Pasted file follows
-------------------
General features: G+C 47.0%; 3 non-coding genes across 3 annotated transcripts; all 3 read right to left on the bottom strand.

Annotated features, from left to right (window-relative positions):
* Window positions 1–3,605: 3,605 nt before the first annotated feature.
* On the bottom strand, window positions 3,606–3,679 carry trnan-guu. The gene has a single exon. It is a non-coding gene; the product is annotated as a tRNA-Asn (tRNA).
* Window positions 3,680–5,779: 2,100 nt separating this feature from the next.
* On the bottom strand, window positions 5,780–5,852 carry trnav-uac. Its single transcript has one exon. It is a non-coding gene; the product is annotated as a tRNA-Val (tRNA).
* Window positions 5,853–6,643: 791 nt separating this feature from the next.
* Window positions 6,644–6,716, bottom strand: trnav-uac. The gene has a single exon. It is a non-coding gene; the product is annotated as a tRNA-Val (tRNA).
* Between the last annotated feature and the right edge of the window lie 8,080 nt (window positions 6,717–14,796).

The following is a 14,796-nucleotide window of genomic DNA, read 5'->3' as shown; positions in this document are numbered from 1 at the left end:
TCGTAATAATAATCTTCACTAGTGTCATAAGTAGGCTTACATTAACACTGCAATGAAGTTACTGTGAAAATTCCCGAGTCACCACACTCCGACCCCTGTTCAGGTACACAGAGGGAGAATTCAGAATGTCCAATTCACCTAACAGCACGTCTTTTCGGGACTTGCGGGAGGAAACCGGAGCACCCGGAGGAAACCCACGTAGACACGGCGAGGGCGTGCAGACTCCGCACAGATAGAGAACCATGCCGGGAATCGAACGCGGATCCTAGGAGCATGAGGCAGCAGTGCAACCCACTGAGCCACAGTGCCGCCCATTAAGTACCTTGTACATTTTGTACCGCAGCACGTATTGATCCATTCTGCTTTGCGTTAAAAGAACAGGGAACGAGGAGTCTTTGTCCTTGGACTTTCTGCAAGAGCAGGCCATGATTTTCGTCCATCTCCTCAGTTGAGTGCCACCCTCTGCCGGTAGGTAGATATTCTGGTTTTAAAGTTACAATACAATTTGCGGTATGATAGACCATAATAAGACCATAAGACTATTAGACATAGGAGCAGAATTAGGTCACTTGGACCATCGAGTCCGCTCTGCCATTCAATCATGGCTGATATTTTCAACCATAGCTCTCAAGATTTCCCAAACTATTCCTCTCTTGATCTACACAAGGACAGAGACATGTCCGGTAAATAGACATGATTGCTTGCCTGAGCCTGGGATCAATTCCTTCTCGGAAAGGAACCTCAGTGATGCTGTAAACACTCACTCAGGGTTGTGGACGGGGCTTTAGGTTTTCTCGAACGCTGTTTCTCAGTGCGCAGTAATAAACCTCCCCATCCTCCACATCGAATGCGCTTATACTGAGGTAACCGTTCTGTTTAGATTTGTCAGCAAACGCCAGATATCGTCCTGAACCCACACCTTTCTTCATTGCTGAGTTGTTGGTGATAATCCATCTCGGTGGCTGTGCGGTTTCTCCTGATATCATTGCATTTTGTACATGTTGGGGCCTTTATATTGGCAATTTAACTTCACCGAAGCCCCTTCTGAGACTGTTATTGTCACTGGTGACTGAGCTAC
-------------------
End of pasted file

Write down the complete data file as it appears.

General features: G+C 47.0%; 3 non-coding genes across 3 annotated transcripts; all 3 read right to left on the bottom strand.

Annotated features, from left to right (window-relative positions):
* Window positions 1–3,605: 3,605 nt before the first annotated feature.
* On the bottom strand, window positions 3,606–3,679 carry trnan-guu. The gene has a single exon. It is a non-coding gene; the product is annotated as a tRNA-Asn (tRNA).
* Window positions 3,680–5,779: 2,100 nt separating this feature from the next.
* On the bottom strand, window positions 5,780–5,852 carry trnav-uac. Its single transcript has one exon. It is a non-coding gene; the product is annotated as a tRNA-Val (tRNA).
* Window positions 5,853–6,643: 791 nt separating this feature from the next.
* Window positions 6,644–6,716, bottom strand: trnav-uac. The gene has a single exon. It is a non-coding gene; the product is annotated as a tRNA-Val (tRNA).
* Between the last annotated feature and the right edge of the window lie 8,080 nt (window positions 6,717–14,796).

The following is a 14,796-nucleotide window of genomic DNA, read 5'->3' as shown; positions in this document are numbered from 1 at the left end:
TCGTAATAATAATCTTCACTAGTGTCATAAGTAGGCTTACATTAACACTGCAATGAAGTTACTGTGAAAATTCCCGAGTCACCACACTCCGACCCCTGTTCAGGTACACAGAGGGAGAATTCAGAATGTCCAATTCACCTAACAGCACGTCTTTTCGGGACTTGCGGGAGGAAACCGGAGCACCCGGAGGAAACCCACGTAGACACGGCGAGGGCGTGCAGACTCCGCACAGATAGAGAACCATGCCGGGAATCGAACGCGGATCCTAGGAGCATGAGGCAGCAGTGCAACCCACTGAGCCACAGTGCCGCCCATTAAGTACCTTGTACATTTTGTACCGCAGCACGTATTGATCCATTCTGCTTTGCGTTAAAAGAACAGGGAACGAGGAGTCTTTGTCCTTGGACTTTCTGCAAGAGCAGGCCATGATTTTCGTCCATCTCCTCAGTTGAGTGCCACCCTCTGCCGGTAGGTAGATATTCTGGTTTTAAAGTTACAATACAATTTGCGGTATGATAGACCATAATAAGACCATAAGACTATTAGACATAGGAGCAGAATTAGGTCACTTGGACCATCGAGTCCGCTCTGCCATTCAATCATGGCTGATATTTTCAACCATAGCTCTCAAGATTTCCCAAACTATTCCTCTCTTGATCTACACAAGGACAGAGACATGTCCGGTAAATAGACATGATTGCTTGCCTGAGCCTGGGATCAATTCCTTCTCGGAAAGGAACCTCAGTGATGCTGTAAACACTCACTCAGGGTTGTGGACGGGGCTTTAGGTTTTCTCGAACGCTGTTTCTCAGTGCGCAGTAATAAACCTCCCCATCCTCCACATCGAATGCGCTTATACTGAGGTAACCGTTCTGTTTAGATTTGTCAGCAAACGCCAGATATCGTCCTGAACCCACACCTTTCTTCATTGCTGAGTTGTTGGTGATAATCCATCTCGGTGGCTGTGCGGTTTCTCCTGATATCATTGCATTTTGTACATGTTGGGGCCTTTATATTGGCAATTTAACTTCACCGAAGCCCCTTCTGAGACTGTTATTGTCACTGGTGACTGAGCTAC